Their children are likely grown up and moved out, which means no more childcare costs. Perhaps their investment portfolio is paying off brilliantly. At this point, it's all likely going toward one thing: retirement.

Net Worth: Ages 65-74

The 65-74 age range is a little different. The mean net worth here actually drops a bit to $1,066,000. The median net worth is higher than the other age groups: $224,100.

Why does the mean net worth go down but the median go up? Simple. The wealthiest here can actually afford to retire - so they do. No longer putting money way for retirement, they are now using it for living expenses.

Unfortunately, those that don't have a net worth in the millions often still have to work into their 70s in order to afford retirement. They continue to put money away. If they still have an investment portfolio and a house, hopefully it's still increasing in value and getting them closer and closer to a retirement goal.

Net Worth: Ages 75 and Up

Households in which the head is 75 or older have roughly the same mean net worth as the previous age range, $1,067,000. The median net worth is $264,800.

Ideally in this age range, the head of the household is retired, which is why the mean net worth is so similar to the age 65-74 range. But in the wake of economic disasters like the 2008 Great Recession, many people's savings were wiped out in the sub prime mortgage crisis. One devastating result of that is many older Americans are forced to keep working into their retirement years.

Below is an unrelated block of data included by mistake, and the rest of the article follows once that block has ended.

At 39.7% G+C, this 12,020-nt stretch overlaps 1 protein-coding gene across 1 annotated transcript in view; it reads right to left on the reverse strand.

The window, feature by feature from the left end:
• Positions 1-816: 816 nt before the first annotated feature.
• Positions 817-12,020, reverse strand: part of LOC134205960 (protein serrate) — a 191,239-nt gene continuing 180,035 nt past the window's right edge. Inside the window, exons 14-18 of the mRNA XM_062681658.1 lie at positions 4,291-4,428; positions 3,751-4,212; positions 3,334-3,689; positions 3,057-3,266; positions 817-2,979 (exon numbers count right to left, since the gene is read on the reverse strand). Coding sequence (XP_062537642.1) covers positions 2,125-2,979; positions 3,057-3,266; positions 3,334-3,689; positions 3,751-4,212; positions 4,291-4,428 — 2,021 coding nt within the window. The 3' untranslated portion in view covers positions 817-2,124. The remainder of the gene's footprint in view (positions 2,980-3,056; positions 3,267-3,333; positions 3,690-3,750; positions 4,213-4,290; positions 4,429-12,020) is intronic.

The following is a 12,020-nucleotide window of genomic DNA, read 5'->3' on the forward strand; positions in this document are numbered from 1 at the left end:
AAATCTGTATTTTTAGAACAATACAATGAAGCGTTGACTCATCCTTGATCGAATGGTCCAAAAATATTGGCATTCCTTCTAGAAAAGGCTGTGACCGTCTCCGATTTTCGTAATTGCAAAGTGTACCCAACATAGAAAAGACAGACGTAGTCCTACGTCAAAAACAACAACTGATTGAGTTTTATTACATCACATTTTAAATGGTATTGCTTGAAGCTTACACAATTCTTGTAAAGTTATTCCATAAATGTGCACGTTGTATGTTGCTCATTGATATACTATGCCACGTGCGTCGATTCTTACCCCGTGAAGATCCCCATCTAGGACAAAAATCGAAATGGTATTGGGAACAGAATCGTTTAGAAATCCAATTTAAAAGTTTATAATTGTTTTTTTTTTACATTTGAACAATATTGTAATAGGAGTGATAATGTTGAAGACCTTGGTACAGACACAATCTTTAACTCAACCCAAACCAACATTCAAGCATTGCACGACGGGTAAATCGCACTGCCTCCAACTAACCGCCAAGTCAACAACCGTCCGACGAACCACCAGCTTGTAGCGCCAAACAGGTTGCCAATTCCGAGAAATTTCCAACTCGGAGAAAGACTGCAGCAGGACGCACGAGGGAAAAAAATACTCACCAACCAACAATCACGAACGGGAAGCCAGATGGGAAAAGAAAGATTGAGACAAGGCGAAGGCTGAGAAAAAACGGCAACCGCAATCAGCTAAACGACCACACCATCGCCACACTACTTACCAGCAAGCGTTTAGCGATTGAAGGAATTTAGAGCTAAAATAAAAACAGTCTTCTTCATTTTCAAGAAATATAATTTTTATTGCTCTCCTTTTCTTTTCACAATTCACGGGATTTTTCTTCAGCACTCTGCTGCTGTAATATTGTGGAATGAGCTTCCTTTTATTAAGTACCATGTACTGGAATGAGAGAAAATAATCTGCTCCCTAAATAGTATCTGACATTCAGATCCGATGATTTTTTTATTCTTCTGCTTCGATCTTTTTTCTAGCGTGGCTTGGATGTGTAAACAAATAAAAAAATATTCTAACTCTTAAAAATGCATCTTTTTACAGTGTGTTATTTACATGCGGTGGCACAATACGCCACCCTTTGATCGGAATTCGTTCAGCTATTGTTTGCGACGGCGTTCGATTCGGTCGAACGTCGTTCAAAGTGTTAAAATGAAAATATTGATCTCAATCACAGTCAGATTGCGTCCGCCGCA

What Else Affects Net Worth?

Age is far from the only thing that can affect a household's net worth. Though student loan debt can be a burden in these times, Fed data suggests that education plays a massive role in net worth. In 2016, the median net worth for households in which the head completed a college degree was $292,100. For a head of household with no high school diploma, the median net worth was just $22,800.

Homeowners have an asset that makes their net worth significantly higher than those who do not own homes. Americans who don't own homes have a mean net worth of $91,100, but a median of just $5,200. Households who still rent not only don't have the equity of a home, but also often have debt that precludes them from being able to afford a mortgage. Homeowners have a mean net worth of $1,034,200 and a median net worth of $231,400.

Calculating Net Worth

The equation required to calculate net worth is simple. It's finding everything needed for the equation that's hard.

Net worth is the value of your assets minus your liabilities. If you have a lot of assets or liabilities, you've got quite a few additional calculations to make before you can realistically determine your net worth. Have you accounted for every last debt you owe? What's the current value of your house? When was the last time you checked how much is in your savings account? 

Increasing Net Worth

Let's say you do all the calculations and find out your net worth is lacking, at least compared to where you want it to be. How do you begin to increase your net worth?

It's easy to feel trapped. Tremendous debt and the inconsistencies of a gig economy can leave you feeling hopeless about your financial future. And advice like "pay your debts" can sound condescending.

Still, even in times of economic difficulties there are ways, even small ones, to boost your net worth. There are options for investing your money that don't involve thousand-dollar investments. If you can swing it, perhaps start adding a little more into your savings or retirement account, where it can accrue interest. If you're not sure where to begin, talking with a financial adviser or using a robo adviser can also be a good start on a plan to increase your net worth.

Want to Buy $1 Worth of Stock for 90 Cents or Less? Click here to register for a free online video in which TheStreet's retirement expert Robert Powell and an all-star panel. The webinar is sponsored by Nuveen.